And I Can Cook, Too

Tuesday, June 12, 2007

June 8, 2007


I had submitted the final paper for my second course (National Cuisine of the Netherlands: Myth or Tragic Reality), and I was determined not to spend the following weeks break in the pit. To that end I decided to go to the Mclaren Vale Sea & Vine Festival, in which the regions wineries (including that winner Leaconfield) paired their best pours with dishes spotlighting South Australia’s fruits of the sea. One of my improv partners lives in the Vale, and offered a place to stay for the night. When the classmates I asked declined to join me, I decided that a little solo festival action wouldn’t hurt, packed my over night bag, left a message saying I was on my way, and boarded the train for Noaralunga, the station closest to Mclaren Vale. I’d previously scoured the associated bus schedule, and knew that from Noaralunga, there were busses a plenty that would transfer me into town in mere moments. Upon arriving in Noaralunga two hours later, I immediately noticed two things: 1) there was not a bus in sight and, 2) it was raining. After twenty minutes of pacing in the rain yielded no bus, I finally called the customer hot line. Turns out, it was a bus holiday! Rather than the routine service from the train to the center of the Vale, I would need to wait an additional 45 minutes, catch a bus going in the opposite direction, de-bus, wait 50 minutes more, and finally catch a bus to the festival. I was of two minds: 1) get the hell out of there and, 2) I’d come this far not to sit at home alone and dammit I was going to that festival. Attitude 2 won, and I spent another 25 minutes trudging in the rain to the nearest shopping center, where the cabbie in the front of the taxi stand line told me it would be $20 to get into the Vale. “Ah, well,” I thought, “in for a $1.25 train ticket penny, in for a pound.” $27.50 later I finally arrived at the Mclaren Vale Sea and Vine Festival. Rather, I should say the Mclaren Vale Booze Fest. I realize that under normal conditions I would call that a good thing, but given the trek to get there, this was another story. Rather than a festival center in which the differing wineries were operating kiosks, this festival took place at the actual participating wineries, requiring the attendees to make their way to 24 different locations throughout the strolling countryside. Which is fine if you’re not on foot, with an overnight bag. “Ah well,” I thought, “I’m here, there are at least 5 wineries on Main Street, I’ll just go to those, have my fill, and head home.” My fill turned out to me all liquid. (Again, not always a negative, but…see above). My first stop was Tintara, featuring a late harvest Riesling and bug cakes. The Riesling was far too sweet for my taste (my own damn fault, they told me it was a late harvest), but the bug cakes were out of sight. As in, I couldn’t see them. I couldn’t see them because they weren’t there. They were sold out. All I could see were the throngs of very drunk people dancing very badly to a rendition of Proud Mary being played very badly. “No problem!” I thought, “I’ll just get dinner at the next place down the road.” At said road I had, as is so often the case in life, the option of turning either left or right. According to the festival map, the wineries in either direction were a mere block away. I turned left. And for twenty minutes trudged in the rain (still with my overnight bag, hadn’t yet heard back from my improv friend) to Tatachila Winery, offering not only a foundation Shiraz from the barrel but also a lovely sounding Escebeche of Perch with caramelized onions. Upon my arrival at Tatachilla, however, I discovered that I had chosen unwisely. “We’re full at the moment.” The beefy bouncer guy told me, “But if you’d like to get into line we could probably have you in within an hour.” I eyed the line. About 100 people, all weaving very unsteadily, were starting to get grumpy about the wait. Have I mentioned that it was raining? Sighing, I conceded that the Christian Right and the lovely lefties in my life not withstanding, there’s probably a reason that they named right “right”, and not “wrong.” I crossed the street; turned to face my original direction upon my departure from Tintara, turned right, and started trudging. Along the way, it was hard not to notice the people sleeping in the bushes, the double decker busses full of screaming drunks careening through the very narrow streets, and the crowd of tanked twenty-something’s shouting obscenities at the single red-headed woman walking in front of them. Forty minutes later I encountered Shingleback, where bugs skewered on lemongrass with tomato coriander cous cous promised to be a great partner to the black bubbles of the sparkling cellar door Shiraz. The bubbles were in fact delicious, but once again the bugs proved elusive as the waiter informed that they were all out. Starting to feel a bit woozy, and noticing that people around me were falling down, I decided to give it one more try before declaring defeat. I marched on to Fonthill and Verdehlo with Moroccan Muscles. I got neither. The moment I was informed that the muscles had gone back to Morocco, I started the trek back into the main center of town. I was tired, I was cold, I was wet, and I hadn’t heard back from my friend with the place to stay. I just wanted to go home. I called for a cab, and unsurprisingly heard that due to the massive numbers of drunk people in town, it was going to be a while. I went to the nearest winery, discovered that their festival license had expired at 5 and therefore their prices had just gone up, ordered a glass of very expensive Grenache, and waited. An hour and fifteen minutes later the cab pulled up to the curb. $22.50 later I was back at the train station. Thirty minutes later the train arrived. Forty-five minutes later I was at the Adelaide Central Rail Station (and Casino). Another 45 minutes (and twenty dollars) later I was on the train home. Thirty minutes later I walked in the door. Three minutes later I called Pizza Hut.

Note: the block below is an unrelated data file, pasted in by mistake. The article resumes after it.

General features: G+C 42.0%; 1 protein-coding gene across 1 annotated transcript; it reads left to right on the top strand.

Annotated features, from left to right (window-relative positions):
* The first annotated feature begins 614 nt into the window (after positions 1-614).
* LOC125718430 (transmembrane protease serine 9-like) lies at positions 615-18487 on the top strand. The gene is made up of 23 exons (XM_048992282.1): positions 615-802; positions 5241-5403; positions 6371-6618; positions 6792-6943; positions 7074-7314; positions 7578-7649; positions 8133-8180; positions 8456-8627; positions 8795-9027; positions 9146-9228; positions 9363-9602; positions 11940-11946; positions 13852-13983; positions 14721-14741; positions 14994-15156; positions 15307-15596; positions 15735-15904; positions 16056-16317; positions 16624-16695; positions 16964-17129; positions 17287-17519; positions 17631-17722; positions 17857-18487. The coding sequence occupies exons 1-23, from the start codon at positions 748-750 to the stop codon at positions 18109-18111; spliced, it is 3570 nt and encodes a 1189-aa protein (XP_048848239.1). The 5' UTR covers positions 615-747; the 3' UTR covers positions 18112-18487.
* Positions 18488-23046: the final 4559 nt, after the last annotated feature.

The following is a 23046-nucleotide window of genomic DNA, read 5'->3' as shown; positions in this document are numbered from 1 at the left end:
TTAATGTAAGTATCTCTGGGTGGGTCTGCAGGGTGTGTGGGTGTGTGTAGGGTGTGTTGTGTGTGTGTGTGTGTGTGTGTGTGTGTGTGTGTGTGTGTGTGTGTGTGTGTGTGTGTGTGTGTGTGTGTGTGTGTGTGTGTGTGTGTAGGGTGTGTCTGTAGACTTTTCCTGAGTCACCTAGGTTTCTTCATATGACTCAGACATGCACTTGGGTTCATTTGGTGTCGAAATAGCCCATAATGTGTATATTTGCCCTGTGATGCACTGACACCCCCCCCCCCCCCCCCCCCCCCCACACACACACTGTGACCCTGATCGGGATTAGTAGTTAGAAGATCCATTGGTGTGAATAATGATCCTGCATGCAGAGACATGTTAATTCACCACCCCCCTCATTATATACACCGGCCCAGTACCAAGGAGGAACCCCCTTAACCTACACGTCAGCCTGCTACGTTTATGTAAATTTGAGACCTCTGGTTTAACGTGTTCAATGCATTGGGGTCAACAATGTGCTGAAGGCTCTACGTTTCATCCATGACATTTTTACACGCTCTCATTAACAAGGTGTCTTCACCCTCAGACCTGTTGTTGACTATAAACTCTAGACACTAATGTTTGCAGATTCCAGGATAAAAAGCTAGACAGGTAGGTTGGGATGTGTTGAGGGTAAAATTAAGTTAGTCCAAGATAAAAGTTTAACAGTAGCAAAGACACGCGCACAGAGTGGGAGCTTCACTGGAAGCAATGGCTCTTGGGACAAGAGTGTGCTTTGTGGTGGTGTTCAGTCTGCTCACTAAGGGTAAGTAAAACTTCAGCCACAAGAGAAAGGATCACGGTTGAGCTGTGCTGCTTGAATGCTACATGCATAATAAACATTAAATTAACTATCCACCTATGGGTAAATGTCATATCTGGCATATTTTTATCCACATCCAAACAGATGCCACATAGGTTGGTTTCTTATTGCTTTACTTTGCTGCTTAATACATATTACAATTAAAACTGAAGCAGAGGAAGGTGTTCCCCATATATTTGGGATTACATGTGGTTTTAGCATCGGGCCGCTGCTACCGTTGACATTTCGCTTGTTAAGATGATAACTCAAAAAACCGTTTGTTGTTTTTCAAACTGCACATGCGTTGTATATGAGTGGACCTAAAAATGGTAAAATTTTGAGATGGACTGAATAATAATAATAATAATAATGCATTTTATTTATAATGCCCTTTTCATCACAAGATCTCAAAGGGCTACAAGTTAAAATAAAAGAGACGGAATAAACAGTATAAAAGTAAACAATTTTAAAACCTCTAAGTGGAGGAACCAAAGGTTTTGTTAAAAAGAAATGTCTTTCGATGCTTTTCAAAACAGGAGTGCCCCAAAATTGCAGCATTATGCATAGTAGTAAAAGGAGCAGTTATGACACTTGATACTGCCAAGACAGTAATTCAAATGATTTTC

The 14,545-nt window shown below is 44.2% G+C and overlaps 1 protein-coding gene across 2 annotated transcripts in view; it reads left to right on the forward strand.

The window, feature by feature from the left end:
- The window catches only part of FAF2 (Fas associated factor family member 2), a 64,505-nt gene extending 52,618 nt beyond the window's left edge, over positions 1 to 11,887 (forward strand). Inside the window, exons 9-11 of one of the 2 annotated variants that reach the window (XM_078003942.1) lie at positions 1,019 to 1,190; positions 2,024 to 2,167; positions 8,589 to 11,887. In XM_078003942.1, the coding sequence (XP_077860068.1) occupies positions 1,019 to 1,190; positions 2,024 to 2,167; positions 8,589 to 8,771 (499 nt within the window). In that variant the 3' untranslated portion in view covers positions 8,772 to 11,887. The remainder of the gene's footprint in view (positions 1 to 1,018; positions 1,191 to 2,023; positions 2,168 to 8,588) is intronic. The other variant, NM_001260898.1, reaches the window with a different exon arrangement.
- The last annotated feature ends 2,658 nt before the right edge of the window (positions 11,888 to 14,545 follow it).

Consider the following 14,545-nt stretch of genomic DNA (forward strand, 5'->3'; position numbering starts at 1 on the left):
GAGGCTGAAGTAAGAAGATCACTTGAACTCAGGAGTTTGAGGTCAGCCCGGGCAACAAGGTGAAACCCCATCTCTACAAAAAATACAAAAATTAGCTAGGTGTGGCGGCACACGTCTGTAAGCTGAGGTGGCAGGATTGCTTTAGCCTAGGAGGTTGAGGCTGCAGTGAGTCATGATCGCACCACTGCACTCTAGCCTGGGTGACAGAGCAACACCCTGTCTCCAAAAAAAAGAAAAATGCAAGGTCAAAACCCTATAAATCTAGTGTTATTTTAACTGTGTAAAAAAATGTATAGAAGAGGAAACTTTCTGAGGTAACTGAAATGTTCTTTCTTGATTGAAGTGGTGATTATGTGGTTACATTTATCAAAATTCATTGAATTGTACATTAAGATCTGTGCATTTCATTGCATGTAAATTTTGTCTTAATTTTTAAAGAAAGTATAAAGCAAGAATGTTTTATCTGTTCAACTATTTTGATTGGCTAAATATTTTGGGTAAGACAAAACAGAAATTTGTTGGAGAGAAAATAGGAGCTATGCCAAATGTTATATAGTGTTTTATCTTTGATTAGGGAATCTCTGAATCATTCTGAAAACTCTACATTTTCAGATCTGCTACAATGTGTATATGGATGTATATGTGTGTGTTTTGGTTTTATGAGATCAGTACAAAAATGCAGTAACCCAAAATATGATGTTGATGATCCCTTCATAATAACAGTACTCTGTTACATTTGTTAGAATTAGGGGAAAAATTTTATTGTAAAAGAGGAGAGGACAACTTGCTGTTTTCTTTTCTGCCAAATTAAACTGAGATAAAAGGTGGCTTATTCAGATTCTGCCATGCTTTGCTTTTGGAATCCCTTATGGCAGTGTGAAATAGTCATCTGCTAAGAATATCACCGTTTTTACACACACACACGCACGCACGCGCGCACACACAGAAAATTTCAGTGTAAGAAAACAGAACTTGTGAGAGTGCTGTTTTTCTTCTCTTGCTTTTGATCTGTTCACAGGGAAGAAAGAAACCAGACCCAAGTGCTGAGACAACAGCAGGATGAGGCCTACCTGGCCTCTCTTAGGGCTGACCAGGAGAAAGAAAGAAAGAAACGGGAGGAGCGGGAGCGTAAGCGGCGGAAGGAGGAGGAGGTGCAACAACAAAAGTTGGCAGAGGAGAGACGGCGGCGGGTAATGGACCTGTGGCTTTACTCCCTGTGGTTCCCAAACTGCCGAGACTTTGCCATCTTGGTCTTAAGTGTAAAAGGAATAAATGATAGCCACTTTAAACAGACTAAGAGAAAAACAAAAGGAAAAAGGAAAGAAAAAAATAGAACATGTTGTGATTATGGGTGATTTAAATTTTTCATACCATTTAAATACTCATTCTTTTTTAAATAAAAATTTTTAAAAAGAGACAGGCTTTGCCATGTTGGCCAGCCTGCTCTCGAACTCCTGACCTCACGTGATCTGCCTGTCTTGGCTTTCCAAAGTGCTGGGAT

• At 9:20 AM, Anonymous Lora said…

    Oh Lord what an ordeal. What ever happened to your lame friend? And what the hell are bugs?

  • At 4:34 PM, Blogger Jen said…

    Do they put lima beans on the pizzas?

  • At 5:24 PM, Blogger Kristin Van Bodegraven said…

    They do not put lima beans on the pizzas unless you specifically and very politely ask for them. If you are very nice, you can also get carved ham, mildly smoked kransky, green olive wedges, and my personal favorite, double bacon cheeseburger. You cannot get thin and shitty crust.

    Bugs are Morton Bay Bugs, similar to crayfish. Out of the shell, they look like a cross between a shrimp and a tiny lobster, which is also what they taste like. When they are in the shell, they look like, well, bugs.


Post a Comment

Links to this post:

Create a Link

<< Home